Defining Issues | September 2022



FASB determines the scope of its digital asset project

FASB decides which digital assets should be subject to the Board’s future deliberations about measurement and disclosure.

Scott Muir

Scott Muir

Partner, Dept. of Professional Practice, KPMG US

+1 212-909-5073

Chase Stobbe

Chase Stobbe

Managing Director, Dept. of Professional Practice, KPMG US


The Board’s decision on August 31, 2022 indicates progress on what many have considered the principal challenge to establishing digital asset accounting requirements in US GAAP, that of establishing a workable scope. Below, we summarize the Board’s scoping decision, and what lies ahead.


  • Entities with, or considering, investments in crypto or other digital assets

Relevant dates

  • On May 11, 2022, the FASB decided to add a project on the accounting for digital assets to its technical agenda.
  • On August 31, 2022, the FASB decided the characteristics of digital assets that will be in scope of the project. 
  • Decisions about the recognition (and derecognition), measurement, presentation and disclosure of in-scope digital assets will be made in future meetings. Formal proposals will then be exposed for public comment.


  • The Board previously (May 2022) decided to undertake a project to address the recognition, measurement, presentation, and disclosure of certain digital assets in the financial statements.
  • The Board has since decided (August 2022) that its project should apply to:
    • fungible digital assets currently accounted for as intangible assets under US GAAP. We believe this would apply to digital assets like, but not limited to, bitcoin and ether; and
    • all entities, including those entities subject to industry-specific guidance (e.g. broker-dealers and investment companies).
  • The project is still expected to focus on whether to require or permit ongoing fair value measurement for in-scope digital assets.

Project scope considerations

  • The Board decided (August 2022) to focus the project on digital assets that meet the following criteria:
    • Meet the US GAAP definition of an intangible asset
    • Do not provide the asset holder with enforceable rights to, or claims on, underlying goods, services or other assets
    • Reside or created on a distributed ledger (i.e. blockchain)
    • Are secured through cryptography
    • Are fungible

The Board’s scope decision appears principally intended to capture digital assets like bitcoin and ether. However, we believe the above scoping criteria will, and are intended to, capture many other lesser-known and smaller (by market capitalization) digital assets.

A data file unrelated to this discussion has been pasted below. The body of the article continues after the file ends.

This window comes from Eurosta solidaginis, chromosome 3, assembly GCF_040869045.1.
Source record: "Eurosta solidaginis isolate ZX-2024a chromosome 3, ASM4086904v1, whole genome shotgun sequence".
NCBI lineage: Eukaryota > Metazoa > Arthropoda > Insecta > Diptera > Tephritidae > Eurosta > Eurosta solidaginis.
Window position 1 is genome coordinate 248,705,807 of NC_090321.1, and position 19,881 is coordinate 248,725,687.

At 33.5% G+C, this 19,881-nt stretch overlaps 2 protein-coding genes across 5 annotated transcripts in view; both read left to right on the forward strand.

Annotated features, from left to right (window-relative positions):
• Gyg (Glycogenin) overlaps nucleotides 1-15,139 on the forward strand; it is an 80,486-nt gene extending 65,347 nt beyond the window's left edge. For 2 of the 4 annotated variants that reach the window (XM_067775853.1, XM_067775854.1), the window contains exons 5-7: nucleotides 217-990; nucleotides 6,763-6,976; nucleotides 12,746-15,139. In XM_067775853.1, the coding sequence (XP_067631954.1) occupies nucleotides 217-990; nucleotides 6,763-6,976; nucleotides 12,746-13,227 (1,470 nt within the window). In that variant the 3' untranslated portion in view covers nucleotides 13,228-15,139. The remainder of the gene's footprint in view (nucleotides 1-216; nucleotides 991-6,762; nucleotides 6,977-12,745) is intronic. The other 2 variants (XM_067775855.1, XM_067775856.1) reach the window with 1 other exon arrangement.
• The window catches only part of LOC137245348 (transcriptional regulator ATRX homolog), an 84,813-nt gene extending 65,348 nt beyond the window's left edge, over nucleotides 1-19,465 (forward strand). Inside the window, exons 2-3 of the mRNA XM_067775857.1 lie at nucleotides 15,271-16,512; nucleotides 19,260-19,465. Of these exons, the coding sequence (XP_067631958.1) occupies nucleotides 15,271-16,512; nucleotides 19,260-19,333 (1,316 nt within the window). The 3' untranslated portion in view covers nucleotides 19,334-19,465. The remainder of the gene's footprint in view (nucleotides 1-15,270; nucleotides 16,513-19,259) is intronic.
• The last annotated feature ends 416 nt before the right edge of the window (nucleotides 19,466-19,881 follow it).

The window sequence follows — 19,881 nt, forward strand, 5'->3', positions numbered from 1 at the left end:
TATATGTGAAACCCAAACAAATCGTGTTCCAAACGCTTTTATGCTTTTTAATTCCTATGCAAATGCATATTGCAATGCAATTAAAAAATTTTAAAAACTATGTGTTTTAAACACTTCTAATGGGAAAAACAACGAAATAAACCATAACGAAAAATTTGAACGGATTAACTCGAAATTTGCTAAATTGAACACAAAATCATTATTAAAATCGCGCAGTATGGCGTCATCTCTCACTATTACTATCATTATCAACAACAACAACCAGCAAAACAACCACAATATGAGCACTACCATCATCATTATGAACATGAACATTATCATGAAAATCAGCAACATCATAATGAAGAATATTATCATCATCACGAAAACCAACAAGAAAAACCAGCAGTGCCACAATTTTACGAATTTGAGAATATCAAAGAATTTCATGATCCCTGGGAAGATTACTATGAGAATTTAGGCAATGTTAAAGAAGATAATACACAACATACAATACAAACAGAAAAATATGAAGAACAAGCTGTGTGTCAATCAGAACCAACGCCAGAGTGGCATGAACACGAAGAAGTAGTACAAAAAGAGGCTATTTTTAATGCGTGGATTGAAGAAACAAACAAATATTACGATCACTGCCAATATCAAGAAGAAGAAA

Many Board members expressed a preference to rename this project Accounting for and Disclosure of Crypto Assets to reflect the now-decided project scope, which would not include many types of digital assets, such as (not exhaustive) non-fungible tokens (NFTs) and digital assets that meet the definition of either (1) a financial asset (like some stablecoins) or (2) a security.

  • The Board also decided (August 2022) that, while one or more future accounting or disclosure decisions made by the Board may not apply to all entities (e.g. may not apply to certain entities that apply industry-specific US GAAP), the scope of the project would encompass all entities (i.e. public, private and not-for-profit, and across all industries).

Next Steps

  • The Board will begin deliberations around the recognition (and derecognition), measurement, presentation and disclosure of in-scope digital assets. The FASB Chair observed that these ultimate requirements may not be identical for all in-scope digital assets or apply equally to all entities.
  • Board members previously asked the staff to seek stakeholder input on classification within the income statement and desired elements of disaggregation (e.g. disaggregation of realized vs. unrealized gains and losses); we believe the staff’s efforts to fulfill this request continue (but this was not discussed at the August 2022 meeting).

Related Projects

  • The Board acknowledged certain similarities between many digital assets and commodities but decided (May 2022) to exclude commodities from the project’s scope because, unlike digital assets, physical commodities can also be used in the production of other physical products.
  • The accounting for commodities will remain on the Board’s research agenda and may be considered for addition to the Board’s technical agenda at a future date.

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